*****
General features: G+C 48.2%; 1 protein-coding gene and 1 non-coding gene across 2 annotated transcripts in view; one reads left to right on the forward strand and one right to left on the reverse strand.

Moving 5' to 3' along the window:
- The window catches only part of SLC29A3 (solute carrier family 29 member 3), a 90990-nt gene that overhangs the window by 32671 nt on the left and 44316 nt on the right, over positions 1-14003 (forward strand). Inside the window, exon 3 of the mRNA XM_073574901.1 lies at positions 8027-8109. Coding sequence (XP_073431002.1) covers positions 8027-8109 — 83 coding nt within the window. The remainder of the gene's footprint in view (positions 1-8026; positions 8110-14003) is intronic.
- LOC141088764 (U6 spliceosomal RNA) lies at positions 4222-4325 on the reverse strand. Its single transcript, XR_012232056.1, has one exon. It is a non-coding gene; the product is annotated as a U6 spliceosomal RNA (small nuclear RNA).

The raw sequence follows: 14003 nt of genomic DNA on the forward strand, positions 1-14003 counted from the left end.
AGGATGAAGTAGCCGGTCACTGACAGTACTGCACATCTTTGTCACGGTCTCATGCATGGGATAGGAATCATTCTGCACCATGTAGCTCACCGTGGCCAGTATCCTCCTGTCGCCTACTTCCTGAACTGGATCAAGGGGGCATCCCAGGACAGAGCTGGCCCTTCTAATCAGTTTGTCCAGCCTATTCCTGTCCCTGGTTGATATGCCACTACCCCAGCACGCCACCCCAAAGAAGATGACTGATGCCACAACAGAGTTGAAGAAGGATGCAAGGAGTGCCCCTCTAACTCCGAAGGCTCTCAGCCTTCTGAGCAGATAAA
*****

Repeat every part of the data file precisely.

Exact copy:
General features: G+C 48.2%; 1 protein-coding gene and 1 non-coding gene across 2 annotated transcripts in view; one reads left to right on the forward strand and one right to left on the reverse strand.

Moving 5' to 3' along the window:
- The window catches only part of SLC29A3 (solute carrier family 29 member 3), a 90990-nt gene that overhangs the window by 32671 nt on the left and 44316 nt on the right, over positions 1-14003 (forward strand). Inside the window, exon 3 of the mRNA XM_073574901.1 lies at positions 8027-8109. Coding sequence (XP_073431002.1) covers positions 8027-8109 — 83 coding nt within the window. The remainder of the gene's footprint in view (positions 1-8026; positions 8110-14003) is intronic.
- LOC141088764 (U6 spliceosomal RNA) lies at positions 4222-4325 on the reverse strand. Its single transcript, XR_012232056.1, has one exon. It is a non-coding gene; the product is annotated as a U6 spliceosomal RNA (small nuclear RNA).

The raw sequence follows: 14003 nt of genomic DNA on the forward strand, positions 1-14003 counted from the left end.
AGGATGAAGTAGCCGGTCACTGACAGTACTGCACATCTTTGTCACGGTCTCATGCATGGGATAGGAATCATTCTGCACCATGTAGCTCACCGTGGCCAGTATCCTCCTGTCGCCTACTTCCTGAACTGGATCAAGGGGGCATCCCAGGACAGAGCTGGCCCTTCTAATCAGTTTGTCCAGCCTATTCCTGTCCCTGGTTGATATGCCACTACCCCAGCACGCCACCCCAAAGAAGATGACTGATGCCACAACAGAGTTGAAGAAGGATGCAAGGAGTGCCCCTCTAACTCCGAAGGCTCTCAGCCTTCTGAGCAGATAAA